The B8B, or Loctal, base was developed by Sylvania for use in car radio equipment where the positive locking in of the valve with the spigot provided a more secure fixing than the RCA International Octal, IO, upon which it was based. The Loctal base came into use in America in 1939. This base was mainly used by Sylvania and Philco. The first use in the UK was in 1947 when B8B valves appeared in the UK at the National Radio Exhibition in 1947. The B8B was at the time described as similar to the Loctal base.
On the whole the B8B range of valves was not a long-term success. The pins were extensions of the Fernico metal used inside the bulb and as the valve-holder used a different metal, corrosion of the pins resulted leading to intermittent contact. The Loctal base was knocked sideways by B7G and then annihilated by B9A before really gaining a market niche.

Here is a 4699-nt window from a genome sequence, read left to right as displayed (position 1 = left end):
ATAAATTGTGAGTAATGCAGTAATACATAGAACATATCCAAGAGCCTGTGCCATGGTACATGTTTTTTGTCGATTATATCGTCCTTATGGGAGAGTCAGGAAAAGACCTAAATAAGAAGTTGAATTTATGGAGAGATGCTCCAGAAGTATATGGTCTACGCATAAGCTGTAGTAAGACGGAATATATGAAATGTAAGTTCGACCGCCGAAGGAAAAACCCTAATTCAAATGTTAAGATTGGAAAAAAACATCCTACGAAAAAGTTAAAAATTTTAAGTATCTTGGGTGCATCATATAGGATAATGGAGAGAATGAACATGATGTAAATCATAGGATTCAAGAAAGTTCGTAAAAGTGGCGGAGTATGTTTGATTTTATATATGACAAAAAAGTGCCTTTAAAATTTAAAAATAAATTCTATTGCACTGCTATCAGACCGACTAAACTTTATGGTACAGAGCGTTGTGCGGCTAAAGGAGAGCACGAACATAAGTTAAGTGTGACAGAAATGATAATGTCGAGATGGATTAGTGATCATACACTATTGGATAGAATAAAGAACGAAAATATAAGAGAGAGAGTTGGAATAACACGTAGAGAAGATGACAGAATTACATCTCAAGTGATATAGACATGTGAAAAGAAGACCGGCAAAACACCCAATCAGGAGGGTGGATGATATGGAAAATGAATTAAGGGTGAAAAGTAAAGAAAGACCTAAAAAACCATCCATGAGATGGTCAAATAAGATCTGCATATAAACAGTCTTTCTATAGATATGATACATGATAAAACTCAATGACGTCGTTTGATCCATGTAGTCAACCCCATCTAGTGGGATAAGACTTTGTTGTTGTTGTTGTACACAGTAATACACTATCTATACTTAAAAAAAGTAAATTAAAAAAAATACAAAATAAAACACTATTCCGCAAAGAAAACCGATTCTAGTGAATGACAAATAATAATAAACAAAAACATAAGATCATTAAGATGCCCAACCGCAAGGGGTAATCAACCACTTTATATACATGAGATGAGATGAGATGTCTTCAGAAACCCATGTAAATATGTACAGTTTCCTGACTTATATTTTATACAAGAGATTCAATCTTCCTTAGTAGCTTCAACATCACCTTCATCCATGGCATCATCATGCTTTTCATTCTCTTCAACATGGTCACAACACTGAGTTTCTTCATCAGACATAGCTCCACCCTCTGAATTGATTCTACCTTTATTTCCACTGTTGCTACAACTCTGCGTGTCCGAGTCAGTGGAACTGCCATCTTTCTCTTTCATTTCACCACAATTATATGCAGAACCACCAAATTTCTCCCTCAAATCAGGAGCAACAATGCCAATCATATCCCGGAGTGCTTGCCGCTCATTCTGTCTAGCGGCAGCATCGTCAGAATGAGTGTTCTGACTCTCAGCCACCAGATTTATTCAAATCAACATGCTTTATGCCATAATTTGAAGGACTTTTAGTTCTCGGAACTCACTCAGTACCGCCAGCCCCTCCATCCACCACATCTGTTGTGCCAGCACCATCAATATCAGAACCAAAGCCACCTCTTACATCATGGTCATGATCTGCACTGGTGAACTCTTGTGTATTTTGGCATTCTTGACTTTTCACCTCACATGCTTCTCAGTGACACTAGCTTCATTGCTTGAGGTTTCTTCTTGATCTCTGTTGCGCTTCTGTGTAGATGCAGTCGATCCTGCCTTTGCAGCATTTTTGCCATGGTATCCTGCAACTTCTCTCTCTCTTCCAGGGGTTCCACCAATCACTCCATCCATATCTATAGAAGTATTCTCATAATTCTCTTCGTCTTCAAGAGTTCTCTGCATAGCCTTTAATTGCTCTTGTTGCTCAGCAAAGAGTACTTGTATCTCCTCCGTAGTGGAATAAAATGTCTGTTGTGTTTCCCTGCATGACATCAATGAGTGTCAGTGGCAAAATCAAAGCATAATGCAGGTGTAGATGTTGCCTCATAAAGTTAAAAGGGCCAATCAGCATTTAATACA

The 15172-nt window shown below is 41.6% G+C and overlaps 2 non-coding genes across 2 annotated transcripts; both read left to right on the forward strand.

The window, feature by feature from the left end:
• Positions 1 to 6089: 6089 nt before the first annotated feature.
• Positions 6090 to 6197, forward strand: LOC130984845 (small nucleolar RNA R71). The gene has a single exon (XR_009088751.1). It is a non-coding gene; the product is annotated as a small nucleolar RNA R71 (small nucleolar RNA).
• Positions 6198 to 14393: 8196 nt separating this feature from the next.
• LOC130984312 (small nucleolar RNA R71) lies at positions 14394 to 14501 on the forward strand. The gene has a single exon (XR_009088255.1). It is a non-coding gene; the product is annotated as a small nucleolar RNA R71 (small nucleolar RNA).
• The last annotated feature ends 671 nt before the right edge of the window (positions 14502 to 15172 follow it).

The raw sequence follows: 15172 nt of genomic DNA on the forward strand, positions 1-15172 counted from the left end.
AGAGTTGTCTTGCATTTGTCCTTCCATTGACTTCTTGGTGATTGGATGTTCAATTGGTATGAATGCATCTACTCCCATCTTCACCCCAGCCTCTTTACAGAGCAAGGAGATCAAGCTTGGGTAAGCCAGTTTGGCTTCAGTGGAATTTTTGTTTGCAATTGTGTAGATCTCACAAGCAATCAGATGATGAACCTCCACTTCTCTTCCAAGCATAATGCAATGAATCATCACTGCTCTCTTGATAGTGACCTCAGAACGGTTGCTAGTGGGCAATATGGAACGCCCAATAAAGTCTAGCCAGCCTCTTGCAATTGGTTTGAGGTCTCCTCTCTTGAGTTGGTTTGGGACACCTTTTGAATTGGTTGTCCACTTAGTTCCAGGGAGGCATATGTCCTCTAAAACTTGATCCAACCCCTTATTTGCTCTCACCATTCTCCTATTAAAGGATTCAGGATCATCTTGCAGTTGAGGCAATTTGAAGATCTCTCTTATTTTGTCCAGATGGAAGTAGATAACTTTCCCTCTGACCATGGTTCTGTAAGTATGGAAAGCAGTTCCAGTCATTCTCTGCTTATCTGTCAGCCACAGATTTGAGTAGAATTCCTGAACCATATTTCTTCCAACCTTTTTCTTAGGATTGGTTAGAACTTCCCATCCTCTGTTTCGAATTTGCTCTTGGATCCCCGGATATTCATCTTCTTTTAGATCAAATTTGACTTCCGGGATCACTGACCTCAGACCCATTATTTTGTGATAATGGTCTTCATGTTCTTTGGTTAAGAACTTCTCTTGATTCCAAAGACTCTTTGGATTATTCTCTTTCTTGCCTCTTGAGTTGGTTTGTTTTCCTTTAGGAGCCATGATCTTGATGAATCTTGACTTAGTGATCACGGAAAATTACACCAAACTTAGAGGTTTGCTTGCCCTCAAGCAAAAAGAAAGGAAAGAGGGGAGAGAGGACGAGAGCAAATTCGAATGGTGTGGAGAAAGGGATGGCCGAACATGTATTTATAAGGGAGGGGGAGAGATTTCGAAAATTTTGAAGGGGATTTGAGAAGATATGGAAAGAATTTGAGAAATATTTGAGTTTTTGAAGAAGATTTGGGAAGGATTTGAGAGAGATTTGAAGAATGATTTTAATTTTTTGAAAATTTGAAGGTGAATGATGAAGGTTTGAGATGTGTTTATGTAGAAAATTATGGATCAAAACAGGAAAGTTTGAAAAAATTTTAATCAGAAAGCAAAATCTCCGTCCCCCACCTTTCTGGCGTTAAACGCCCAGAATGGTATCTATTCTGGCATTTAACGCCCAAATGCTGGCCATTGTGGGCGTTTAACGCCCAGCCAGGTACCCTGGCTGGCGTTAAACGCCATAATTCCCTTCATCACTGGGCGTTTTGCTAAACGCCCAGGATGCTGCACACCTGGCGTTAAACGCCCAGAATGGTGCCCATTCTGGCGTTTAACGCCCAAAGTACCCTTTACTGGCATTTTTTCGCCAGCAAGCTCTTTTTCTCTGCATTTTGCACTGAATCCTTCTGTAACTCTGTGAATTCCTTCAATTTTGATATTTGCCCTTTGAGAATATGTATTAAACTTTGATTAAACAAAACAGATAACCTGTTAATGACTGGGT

The pins are hard and inside the envelope they provide the supports for the electrodes. As the pins are equi-spaced around the circumference of the circle, a locating spigot is required to provide a positive registration with the socket.